We talked about palanquins in class. I was astonished. Delighted. Real palanquins?! I don’t think I’ve ever had occasion to actually use the word, except when singing along to The Decemberists, so I had to be sure I had the right meaning; “A palanquin is a litter, right?”
Yes, it is. And last weekend, I saw one. More than one, actually. Regina and I went to Fetu Afahye, the big yearly festival of the Fanti people. The festival takes place in Cape Coast (Oguaa in Fante), which is both their main city and the site of the infamous Cape Coast Castle.
The symbolism and ritual significance of festivals in Ghana is rich, and unfortunately much of it is still lost on me. They have a ritual aspect and a public aspect, and the two are intertwined. They reflect and reinforce – but also sometimes invert and mock – the traditional social order, and often span days. Fetu Afahye lasts a week, events and rituals gradually building to a climactic procession on Saturday.
That’s what we went to see.
We got up early, having heard that the procession started at 7:30 a.m. We were informed otherwise by people on the street. So we had some egg sandwiches at Janet’s Spot. They were to die for. And then we explored.
After we’d found a good place to watch the procession, we fortuitously ran into a really nice young man who worked at our hotel. (Actually, there were no rooms available at our hotel, so we stayed in a tent. It was really very nice.) He invited us to join his clan. They were hanging out in a back alley, preparing to join the procession. We shook hands with a couple of chiefs, told the queenmother she was beautiful (she was), and asked lots of questions. Then suddenly we were all pouring out of the alley into the street, where everyone began clapping and singing and dancing.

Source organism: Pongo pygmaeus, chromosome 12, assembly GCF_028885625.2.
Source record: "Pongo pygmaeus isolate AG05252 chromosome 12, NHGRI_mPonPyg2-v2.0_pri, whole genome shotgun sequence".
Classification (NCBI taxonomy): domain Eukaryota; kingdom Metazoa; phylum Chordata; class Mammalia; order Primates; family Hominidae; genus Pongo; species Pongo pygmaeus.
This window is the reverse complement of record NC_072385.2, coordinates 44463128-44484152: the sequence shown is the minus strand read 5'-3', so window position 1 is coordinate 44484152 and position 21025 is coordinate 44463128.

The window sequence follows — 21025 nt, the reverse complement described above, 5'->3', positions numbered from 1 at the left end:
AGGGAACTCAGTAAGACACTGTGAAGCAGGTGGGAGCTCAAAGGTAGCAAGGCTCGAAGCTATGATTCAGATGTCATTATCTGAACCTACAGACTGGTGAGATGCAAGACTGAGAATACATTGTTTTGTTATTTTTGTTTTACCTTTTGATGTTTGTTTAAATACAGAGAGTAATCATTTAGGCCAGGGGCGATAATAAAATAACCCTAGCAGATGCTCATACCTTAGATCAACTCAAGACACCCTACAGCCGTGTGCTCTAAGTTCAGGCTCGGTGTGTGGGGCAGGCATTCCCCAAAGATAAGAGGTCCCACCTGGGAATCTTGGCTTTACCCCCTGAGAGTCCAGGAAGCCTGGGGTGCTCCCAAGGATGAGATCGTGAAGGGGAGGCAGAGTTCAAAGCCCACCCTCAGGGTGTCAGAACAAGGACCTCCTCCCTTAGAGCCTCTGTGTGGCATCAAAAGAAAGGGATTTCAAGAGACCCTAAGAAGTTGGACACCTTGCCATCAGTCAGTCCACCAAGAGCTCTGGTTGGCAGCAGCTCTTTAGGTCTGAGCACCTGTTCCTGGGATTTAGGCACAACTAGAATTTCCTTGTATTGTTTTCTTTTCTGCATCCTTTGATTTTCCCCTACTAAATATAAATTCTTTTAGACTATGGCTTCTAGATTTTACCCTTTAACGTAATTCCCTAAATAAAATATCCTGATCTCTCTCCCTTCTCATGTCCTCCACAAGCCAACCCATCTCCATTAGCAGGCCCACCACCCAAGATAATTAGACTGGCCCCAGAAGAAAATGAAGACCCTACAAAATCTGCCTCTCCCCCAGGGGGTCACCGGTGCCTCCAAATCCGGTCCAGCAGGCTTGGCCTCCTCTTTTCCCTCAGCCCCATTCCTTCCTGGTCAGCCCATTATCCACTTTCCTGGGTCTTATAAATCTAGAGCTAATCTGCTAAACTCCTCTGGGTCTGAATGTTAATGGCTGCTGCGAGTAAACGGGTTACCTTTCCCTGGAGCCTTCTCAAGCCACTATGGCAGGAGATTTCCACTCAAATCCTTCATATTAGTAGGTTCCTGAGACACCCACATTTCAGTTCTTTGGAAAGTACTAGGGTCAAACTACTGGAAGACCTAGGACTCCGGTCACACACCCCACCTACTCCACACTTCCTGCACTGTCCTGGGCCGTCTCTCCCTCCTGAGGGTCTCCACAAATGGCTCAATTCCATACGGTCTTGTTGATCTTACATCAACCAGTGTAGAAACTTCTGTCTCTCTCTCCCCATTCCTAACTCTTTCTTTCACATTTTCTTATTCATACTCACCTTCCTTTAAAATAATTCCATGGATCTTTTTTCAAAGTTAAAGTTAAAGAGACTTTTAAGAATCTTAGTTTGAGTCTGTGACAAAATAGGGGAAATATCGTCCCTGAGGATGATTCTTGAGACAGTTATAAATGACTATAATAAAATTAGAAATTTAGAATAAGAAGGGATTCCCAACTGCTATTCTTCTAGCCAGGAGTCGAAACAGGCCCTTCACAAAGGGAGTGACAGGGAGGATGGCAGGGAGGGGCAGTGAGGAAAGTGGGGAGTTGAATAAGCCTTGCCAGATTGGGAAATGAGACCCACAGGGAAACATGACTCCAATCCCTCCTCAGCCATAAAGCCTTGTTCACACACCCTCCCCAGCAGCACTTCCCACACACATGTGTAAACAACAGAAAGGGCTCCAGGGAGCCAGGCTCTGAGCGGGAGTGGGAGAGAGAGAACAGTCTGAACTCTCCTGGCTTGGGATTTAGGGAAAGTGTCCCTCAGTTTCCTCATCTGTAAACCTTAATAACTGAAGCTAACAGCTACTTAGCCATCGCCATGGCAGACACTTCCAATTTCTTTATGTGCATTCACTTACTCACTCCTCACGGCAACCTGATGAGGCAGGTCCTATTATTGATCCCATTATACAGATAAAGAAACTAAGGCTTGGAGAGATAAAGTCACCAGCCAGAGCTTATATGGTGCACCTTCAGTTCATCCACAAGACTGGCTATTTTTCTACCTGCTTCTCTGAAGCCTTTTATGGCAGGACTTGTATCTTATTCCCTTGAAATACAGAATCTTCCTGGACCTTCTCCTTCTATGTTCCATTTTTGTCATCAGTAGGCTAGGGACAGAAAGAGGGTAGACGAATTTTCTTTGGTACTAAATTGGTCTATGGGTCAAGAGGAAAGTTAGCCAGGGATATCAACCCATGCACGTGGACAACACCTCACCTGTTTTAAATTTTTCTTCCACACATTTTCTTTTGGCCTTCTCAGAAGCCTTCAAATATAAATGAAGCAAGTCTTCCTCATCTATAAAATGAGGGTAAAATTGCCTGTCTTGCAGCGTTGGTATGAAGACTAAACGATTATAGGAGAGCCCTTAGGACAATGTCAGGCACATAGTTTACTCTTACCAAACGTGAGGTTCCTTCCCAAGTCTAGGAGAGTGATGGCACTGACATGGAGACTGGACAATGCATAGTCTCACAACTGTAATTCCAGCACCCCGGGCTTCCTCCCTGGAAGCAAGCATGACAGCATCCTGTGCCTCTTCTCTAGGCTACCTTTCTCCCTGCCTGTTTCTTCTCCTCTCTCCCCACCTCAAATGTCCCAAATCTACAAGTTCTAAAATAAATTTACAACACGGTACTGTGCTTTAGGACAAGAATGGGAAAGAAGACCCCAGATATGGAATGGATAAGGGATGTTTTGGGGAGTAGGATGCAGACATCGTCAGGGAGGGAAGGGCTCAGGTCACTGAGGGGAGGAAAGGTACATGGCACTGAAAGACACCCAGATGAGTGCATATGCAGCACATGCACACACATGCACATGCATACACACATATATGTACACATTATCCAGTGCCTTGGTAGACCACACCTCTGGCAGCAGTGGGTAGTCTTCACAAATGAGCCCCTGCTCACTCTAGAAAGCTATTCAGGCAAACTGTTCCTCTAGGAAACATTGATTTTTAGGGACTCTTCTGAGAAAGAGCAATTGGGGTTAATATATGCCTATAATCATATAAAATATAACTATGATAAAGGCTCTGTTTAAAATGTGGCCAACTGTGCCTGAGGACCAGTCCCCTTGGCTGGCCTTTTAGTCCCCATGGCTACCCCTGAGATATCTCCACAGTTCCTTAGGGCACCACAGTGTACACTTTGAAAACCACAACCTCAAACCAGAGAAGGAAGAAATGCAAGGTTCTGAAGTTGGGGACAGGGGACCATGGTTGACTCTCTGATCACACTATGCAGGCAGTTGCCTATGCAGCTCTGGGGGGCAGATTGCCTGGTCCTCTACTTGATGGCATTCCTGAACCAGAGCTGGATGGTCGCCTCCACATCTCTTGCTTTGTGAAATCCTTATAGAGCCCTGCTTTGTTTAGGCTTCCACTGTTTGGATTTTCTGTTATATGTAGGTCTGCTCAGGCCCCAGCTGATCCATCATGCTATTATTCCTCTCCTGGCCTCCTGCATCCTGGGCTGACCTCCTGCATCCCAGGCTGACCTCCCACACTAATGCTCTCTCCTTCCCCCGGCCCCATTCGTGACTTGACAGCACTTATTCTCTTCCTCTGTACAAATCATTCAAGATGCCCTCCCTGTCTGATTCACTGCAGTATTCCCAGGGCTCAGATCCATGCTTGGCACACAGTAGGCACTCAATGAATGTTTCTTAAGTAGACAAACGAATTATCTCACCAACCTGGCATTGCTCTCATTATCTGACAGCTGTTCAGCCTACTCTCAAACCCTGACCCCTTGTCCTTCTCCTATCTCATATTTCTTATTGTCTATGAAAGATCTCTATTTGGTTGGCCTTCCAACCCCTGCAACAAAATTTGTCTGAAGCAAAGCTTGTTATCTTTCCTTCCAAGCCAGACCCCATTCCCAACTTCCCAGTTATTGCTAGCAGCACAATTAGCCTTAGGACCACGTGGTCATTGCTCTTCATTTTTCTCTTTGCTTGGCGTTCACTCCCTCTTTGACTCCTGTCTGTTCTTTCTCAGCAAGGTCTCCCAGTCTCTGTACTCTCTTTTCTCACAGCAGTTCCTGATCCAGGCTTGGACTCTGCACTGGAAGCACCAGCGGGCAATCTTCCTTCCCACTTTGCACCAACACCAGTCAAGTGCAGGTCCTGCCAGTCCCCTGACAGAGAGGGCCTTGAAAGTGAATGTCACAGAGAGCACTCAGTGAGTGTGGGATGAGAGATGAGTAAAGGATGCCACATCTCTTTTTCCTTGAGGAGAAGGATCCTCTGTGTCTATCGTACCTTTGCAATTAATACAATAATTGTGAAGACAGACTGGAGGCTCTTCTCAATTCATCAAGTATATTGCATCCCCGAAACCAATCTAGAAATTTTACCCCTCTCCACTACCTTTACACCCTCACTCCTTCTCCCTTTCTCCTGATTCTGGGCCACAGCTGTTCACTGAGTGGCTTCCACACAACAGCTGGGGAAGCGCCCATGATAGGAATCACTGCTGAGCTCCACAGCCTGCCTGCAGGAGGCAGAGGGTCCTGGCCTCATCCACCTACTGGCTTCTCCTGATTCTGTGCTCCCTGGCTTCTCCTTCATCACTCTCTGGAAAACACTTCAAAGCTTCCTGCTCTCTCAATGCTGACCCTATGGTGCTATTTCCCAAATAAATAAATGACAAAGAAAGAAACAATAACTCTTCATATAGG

And then came the palanquins. With spinning elevated umbrellas.
The chiefs in our adopted clan were sub-chiefs, so they walked instead of riding in palanquins. Apparently, at social functions, status disputes sometimes arise in various symbolic acts (like arriving in a palanquin vs. a car) between chiefs; there’s a whole mess of protocol to be observed. That’s what we’d been talking about in class when palanquins first came up.
Each chief has his or her (yes, there are some female chiefs) entourage. Women dancing in front, the chief’s linguist walking seriously with his staff, drummers walking behind.
There were all sorts of interesting characters. And way too much going on to begin to recount it all. Drums, dancing. Acting. Flag-spinning. A guy on stilts. I got a sunburn.